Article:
We continue our positional rankings around Major League Baseball with the five best second basemen.
Second base might not have the most talented pool of players out of the four infield positions. However, as is the case with first base, third base, and shortstop, some of the best hitters in baseball lead the pack. The deep pool of players combines long-tenured power-hitters with young contact-focused batters to form a stacked group of second basemen.
Some of the players on this list didn’t get to shine last year. Some suffered a lack of playing time due to injuries. Also, some were playing other positions throughout the 2019 season. A busy offseason, however, has established new dominant faces at the position.
Here are the five best second basemen in Major League Baseball:
Last year, injuries kept Jose Altuve to the lowest amount of playing time since his rookie campaign back in 2011. This didn’t prevent him from registering career-highs with 31 homeruns and .550 slugging percentage. In addition, he just barely missed out on hitting over .300 for the sixth straight year, batting .298. His only issue was a slip when it comes to OBP, which was tied for his second-worst since 2012 with .353.
Still, Altuve has the reputation of being a prominent hitter for extra-base hits and OPS. He was able to keep the focus there even though his batting average dropped significantly last season. With a career WAR of 36.7, the 22nd-best active, Altuve’s abilities dictate the success of the almighty Astros lineup.
He will be looking to return to his best form – that which provided high OBP and efficiency for the Astros, and make another run at the AL MVP award in 2020.
Atlanta Braves‘ young core is certainly one of the most exciting in the league. The reigning NL East champions have star youngsters like Freddie Frieman and Ronald Acuna who are already in the MVP conversation. A name that tends to stay outside that conversation but has nearly as many contributions is second baseman Ozzie Albies.
Albies is coming off his best year as a Brave, batting .295 and leading the NL with 165 hits throughout the 2019 MLB season. Both marked career-high accomplishments, as did his slugging percentage of .500 and OPS of .852. He also cut down on his strikeouts despite recording more at-bats and won the Silver Slugger award for the first time in his career. This came after his debut All-Star appearance in 2018.
Albies is an important part of the Braves’ everyday lineup and is establishing himself as a dominant power-hitter with each season in MLB.
Mike Moustakas is a reliable and experienced hitter who is coming off the best three-year stretch in his career. During the nine years he’s played in MLB, Moustakas’s been a prolific power-hitter despite struggling to reach base consistently.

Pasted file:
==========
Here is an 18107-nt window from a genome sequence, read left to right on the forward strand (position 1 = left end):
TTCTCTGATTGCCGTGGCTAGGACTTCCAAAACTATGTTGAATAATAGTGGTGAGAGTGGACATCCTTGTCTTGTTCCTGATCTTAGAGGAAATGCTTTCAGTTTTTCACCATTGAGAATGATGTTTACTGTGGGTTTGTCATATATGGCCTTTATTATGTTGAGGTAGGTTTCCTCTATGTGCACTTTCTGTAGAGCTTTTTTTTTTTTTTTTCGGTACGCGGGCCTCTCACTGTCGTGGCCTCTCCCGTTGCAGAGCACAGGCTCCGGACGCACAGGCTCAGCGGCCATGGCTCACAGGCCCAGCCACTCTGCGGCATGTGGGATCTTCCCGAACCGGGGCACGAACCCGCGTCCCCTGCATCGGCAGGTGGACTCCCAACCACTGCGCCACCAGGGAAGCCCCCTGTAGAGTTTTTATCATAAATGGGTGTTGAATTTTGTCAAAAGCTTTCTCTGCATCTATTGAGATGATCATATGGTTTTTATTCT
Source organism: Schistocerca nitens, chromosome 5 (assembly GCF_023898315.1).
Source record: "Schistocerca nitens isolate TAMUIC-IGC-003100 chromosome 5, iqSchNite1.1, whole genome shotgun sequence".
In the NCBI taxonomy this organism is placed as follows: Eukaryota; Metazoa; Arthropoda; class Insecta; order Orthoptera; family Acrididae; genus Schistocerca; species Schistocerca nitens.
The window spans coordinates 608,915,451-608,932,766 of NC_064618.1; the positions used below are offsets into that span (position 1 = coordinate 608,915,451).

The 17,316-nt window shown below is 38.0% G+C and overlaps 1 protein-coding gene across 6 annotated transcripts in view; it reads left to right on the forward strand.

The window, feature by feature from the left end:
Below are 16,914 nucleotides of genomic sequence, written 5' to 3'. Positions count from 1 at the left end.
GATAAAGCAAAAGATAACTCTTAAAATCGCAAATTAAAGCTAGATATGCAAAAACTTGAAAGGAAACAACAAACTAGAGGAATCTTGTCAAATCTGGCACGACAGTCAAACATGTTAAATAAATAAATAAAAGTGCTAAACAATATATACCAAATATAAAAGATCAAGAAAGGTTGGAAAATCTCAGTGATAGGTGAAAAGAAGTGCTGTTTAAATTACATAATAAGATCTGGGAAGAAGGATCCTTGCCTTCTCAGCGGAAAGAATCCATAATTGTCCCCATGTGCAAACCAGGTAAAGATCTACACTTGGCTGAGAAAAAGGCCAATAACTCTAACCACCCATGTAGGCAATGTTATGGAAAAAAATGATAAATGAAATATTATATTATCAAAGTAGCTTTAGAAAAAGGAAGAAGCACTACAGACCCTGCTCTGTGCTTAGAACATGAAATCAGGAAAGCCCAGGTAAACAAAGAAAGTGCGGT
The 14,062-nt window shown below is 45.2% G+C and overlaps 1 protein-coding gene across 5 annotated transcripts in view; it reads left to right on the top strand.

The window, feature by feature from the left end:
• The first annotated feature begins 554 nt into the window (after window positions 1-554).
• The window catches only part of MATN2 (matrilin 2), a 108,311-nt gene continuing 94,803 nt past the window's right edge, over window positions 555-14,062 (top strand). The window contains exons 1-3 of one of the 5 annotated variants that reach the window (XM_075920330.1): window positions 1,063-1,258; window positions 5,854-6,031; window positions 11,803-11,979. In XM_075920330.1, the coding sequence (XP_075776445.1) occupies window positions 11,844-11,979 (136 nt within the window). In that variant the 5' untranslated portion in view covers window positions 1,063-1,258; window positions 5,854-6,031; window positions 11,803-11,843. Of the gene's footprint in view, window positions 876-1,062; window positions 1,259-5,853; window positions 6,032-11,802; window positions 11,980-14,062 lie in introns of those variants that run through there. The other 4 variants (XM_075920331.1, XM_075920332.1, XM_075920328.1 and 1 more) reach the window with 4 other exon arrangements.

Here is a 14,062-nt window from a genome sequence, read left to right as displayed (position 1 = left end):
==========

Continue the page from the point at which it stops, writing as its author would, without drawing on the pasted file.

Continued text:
The long-tenured member of the Kansas City Royals hit a total of 30 homeruns with the Brewers last season. This marked his third year in a row with more than 25 big flies. Despite reaching the league-average OBP just last year for the first time since 2015, Moustakas has recorded 80-plus RBI in each of his last three seasons. In addition, he also reached the All-Star Game after a two-year absence.
The 31-year-old moved from third base to second after signing a four-year deal with the Reds. He proved wildly productive with Milwaukee’s lineup and is surely capable of replicating that in Cincy.
The Diamondback dominated opposing pitchers so much last season that he has now made our top five rankings at both second base and centerfield. There’s certainly no denying that this is an accurate reflection of where he stands on the MLB hierarchy.
Ever since the Mariners traded him to Arizona, Ketel Marte has provided valuable upside in each of his four seasons in Phoenix. As he’s hitting his prime, the 26-year-old is showing how high his ceiling is. He has made a named for himself by being both powerful and consistent at the plate during an MVP-worthy campaign.
Marte batted .329 with an over-league-average OBP of .389 and an elite slugging percentage of .529. Overall, he finished the 2019 season with an OPS of .981, the seventh-best across MLB, and the fourth-best in the NL. And that’s just likely the start of the journey granted that he stays relatively healthy.
The Royals star made his debut with Kansas City five years ago and proved himself as one of the most consistent hitters in the last decade. The South Carolina product has become the epitome of the term “hitting for average”, batting .296 career-wise. Besides, he has also recorded an average of above .300 in two straight seasons (1,400-plus AB). Also, he’s led the majors in hits in the last two campaigns.
This style of at-the-plate focus has been particularly pointed out as ineffective in the modern-day game. Despite his consistently-high batting average, he’s posted an OBP of .367 in his best year (2018). This is a great figure which is still over the league average of .318 but nowhere near the .400-plus numbers recorded by the leaders in this statistic. On the other hand, he still might reach base at a satisfying rate but Whit Merrifield surely doesn’t have much help around him to either score runs or drive runners in.
However, Merrifield deserves credit from being among the best hitters in the league today. Even if it’s in a dying department. He has served double duty, also spending time at centerfield. The Royals have seen a surge in offensive production with players like Jorge Soler and Hunter Dozier emerging as trustworthy hitters that would double down on opportunities created by Merrifield. This speaks highly of Merrifield’s contributions.